Horse owners' swift action stopped disease

A potentially lethal virus was quickly dispatched when horse owners did not travel with their animals.

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It was supposed to be a dangerous summer for horse owners.

In early May, a highly contagious and potentially lethal disease -- equine herpes virus -- was detected in horses that had been at the National Cutting Horse Association in Ogden, Utah. It was feared the horses, now fanned out across the West, would quickly spread the disease.

But action was taken quickly. Horse-related events of all kinds were canceled and horse owners were urged not to travel with their animals.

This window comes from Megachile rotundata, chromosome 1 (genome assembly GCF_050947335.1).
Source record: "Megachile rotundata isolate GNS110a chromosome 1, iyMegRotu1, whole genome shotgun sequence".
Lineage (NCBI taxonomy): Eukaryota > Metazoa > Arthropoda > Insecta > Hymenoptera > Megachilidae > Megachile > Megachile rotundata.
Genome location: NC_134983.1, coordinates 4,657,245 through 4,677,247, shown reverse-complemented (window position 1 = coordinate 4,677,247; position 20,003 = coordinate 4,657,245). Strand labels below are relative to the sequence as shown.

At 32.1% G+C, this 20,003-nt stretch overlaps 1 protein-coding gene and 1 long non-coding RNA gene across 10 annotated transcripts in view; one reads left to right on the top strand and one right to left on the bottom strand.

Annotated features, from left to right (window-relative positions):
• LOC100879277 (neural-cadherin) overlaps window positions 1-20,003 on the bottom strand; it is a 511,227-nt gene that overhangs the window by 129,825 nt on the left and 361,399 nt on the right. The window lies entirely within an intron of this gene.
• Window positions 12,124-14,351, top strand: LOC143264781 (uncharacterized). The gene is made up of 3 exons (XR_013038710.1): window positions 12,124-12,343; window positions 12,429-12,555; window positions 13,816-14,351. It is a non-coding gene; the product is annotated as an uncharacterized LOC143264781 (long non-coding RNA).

It worked. This week Dr. Leonard Eldridge, Washington state veterinarian, said he believes sufficient time has passed without further cases. The coast, as they say, is clear.

Amazing. Generally at least a few people don't follow the recommendations and fuel the spread of diseases.

"The prompt actions of horse owners across the state limited the transmission of disease," Eldridge said. "There is a lot of disappointment about canceled events, that's certainly understandable, but it's a small price to pay to keep our animals safe from this potentially deadly virus."

Horse owners acted quickly and wisely. They followed the recommendations and quickly stopped the spread of this disease. Bravo.

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